As I've mentioned, I'm trying to write a book. I've been trying to stay away from the computer on Saturdays to "get fresh," then work on the book on Sundays.
I tried to write a thriller, under the very generous guidance of good friend-o'-TOP John Camp a.k.a. John Sandford, but I don't think I can. The reason is, I don't have thrillers in my bloodstream. I don't read 'em, so I don't know the terrain. In art, even if you're going to turn away from convention and do something entirely iconoclastic (which I wasn't, but as I was saying), you still need to be familiar with the field. Writers start as readers.
(That's why it's a fundamental clue for your photography to get a good handle on what kinds of photography you love to look at. That's your natural terrain, your starting point, wherever you'll go with it.)
Anyway, the book I'm writing is about beauty and meaning in digital photography, and when it's done, if it ever gets done (I'm not good at finishing things, either), it'll be sold as a $x.99 e-book on Amazon, where "x" is probably a 4 but maybe a 5 or a 6.
My only rules for myself are: a) it has to be all new, 100% fresh, nothing patchworked in from old or existing writings, even if I do go over old ground or revisit previously discussed ideas; b) even if I have to back up and restart from various points, it has to be written in one continuous flow, from start to finish, again to avoid that piecemeal, cobbled-together feeling of a collection or compendium (not that there's anything wrong with those); and c) it has to be a friendly, lively, engaging, positive, entertaining read, with the reader's enjoyment uppermost in mind. If it gets turgid, technical, hectoring or argumentative, out that bit goes and over again I begin! (All right, I admit, I've already had to toss one chunk o' text.)
Oh, and it has to be book-length. No e-booklette or book-lite for your bucks.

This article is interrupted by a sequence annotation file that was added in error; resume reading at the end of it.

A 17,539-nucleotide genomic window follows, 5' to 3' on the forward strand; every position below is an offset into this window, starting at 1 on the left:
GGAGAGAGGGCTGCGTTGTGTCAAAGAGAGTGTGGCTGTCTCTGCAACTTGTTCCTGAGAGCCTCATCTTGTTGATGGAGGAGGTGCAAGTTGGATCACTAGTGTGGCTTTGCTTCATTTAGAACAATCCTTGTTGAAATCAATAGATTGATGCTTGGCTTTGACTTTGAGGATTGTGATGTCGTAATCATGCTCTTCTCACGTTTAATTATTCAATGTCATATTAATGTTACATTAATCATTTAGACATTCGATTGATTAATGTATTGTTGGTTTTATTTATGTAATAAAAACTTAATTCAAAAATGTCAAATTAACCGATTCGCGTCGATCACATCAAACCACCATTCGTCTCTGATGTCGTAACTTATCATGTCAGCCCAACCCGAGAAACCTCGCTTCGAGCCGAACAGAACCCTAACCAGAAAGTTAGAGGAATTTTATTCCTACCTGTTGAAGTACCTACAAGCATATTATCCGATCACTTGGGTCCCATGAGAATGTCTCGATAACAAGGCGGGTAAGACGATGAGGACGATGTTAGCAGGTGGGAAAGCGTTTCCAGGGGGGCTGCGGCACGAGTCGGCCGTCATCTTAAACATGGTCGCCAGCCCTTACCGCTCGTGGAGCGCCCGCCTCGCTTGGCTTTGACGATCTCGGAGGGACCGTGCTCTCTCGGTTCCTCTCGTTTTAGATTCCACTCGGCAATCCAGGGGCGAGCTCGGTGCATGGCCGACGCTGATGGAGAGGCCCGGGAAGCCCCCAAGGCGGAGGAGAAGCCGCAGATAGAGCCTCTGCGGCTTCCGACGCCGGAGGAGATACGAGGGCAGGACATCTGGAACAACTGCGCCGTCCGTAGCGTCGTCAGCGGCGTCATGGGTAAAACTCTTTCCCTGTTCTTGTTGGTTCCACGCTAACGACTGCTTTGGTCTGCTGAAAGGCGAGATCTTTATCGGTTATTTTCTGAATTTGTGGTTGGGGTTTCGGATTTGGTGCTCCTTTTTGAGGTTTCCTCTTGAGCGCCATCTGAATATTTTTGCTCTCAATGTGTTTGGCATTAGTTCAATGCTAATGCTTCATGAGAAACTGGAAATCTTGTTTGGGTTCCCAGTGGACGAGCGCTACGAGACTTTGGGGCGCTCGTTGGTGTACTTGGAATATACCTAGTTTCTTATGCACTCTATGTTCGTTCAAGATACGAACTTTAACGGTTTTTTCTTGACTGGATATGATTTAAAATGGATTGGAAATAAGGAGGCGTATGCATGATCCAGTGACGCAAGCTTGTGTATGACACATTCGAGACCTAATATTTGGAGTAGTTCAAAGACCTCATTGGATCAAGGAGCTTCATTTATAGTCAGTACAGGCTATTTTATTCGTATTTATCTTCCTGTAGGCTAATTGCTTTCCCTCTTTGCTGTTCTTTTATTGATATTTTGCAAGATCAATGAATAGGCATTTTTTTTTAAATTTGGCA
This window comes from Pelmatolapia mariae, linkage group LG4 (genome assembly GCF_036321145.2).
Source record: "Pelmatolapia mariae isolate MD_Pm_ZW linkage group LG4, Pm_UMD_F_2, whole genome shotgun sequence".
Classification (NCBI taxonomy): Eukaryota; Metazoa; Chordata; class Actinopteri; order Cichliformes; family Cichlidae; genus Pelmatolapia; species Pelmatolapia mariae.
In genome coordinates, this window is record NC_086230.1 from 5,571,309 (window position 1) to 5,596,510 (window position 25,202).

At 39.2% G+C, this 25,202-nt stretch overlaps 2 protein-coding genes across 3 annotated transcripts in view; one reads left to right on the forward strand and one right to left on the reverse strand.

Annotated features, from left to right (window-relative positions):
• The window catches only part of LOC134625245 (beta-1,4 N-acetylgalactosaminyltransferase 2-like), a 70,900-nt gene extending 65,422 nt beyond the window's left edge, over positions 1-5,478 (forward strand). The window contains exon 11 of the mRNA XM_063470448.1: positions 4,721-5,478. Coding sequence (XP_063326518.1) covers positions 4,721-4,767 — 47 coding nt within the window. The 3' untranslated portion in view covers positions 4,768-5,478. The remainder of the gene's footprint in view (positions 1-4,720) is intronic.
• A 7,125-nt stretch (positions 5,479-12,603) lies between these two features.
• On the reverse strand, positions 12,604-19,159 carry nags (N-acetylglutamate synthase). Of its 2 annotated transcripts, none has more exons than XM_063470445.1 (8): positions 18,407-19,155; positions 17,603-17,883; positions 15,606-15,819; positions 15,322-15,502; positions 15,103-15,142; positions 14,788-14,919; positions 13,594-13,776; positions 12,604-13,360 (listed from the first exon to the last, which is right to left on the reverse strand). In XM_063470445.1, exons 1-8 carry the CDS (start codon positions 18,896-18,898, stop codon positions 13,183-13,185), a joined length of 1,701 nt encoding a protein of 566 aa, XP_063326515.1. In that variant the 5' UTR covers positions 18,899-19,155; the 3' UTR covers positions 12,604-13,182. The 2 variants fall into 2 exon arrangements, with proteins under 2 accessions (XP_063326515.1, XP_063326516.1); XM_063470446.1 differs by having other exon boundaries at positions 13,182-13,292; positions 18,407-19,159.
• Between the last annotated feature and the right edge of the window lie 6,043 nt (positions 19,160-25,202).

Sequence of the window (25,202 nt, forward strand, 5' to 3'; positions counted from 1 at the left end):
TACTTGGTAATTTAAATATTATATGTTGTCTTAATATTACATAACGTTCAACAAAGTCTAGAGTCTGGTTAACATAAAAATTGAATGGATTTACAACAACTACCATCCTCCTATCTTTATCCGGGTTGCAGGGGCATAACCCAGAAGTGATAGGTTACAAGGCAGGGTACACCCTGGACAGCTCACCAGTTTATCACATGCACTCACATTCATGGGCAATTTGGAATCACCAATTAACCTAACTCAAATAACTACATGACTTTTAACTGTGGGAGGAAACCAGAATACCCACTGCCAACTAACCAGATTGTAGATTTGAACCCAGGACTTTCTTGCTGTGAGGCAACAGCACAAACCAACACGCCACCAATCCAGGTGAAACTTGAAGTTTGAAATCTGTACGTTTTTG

It's actually a relief to be able to write long for a change—that's been an unscratched itch for a while now.
So that's what I'm doing with my weekends. We'll see how it goes, but it might not actually take all that long; as I always say, I do go on sometimes.
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Featured Comments from:
Dave Van de Mark: "What a profound little two-sentence paragraph you just wrote—about getting a connection between the photography you love to look at as being a natural start point for your own interpretations. For me, whether it's glancing at a book or my computer, or walking the halls of a gallery, or—best yet—going 'wide screen' with my own eyes outdoors, I'm naturally focused on nature and landscapes. So it is no surprise that my highest interests in photography are exactly the same. I'm not a people, street or man made things photographer—zero interest. I'm always 'framing' with my eyes as I'm walking which is mostly without a camera actually. Then I purposely go out to get my shots I've been musing about."
Bahi: "'Friendly, lively, engaging, positive, entertaining read, with the reader's enjoyment uppermost in mind'—well, that all sounds familiar from your writing here so I'd say the odds are in your favour. Good luck, Mike, and enjoy the writing."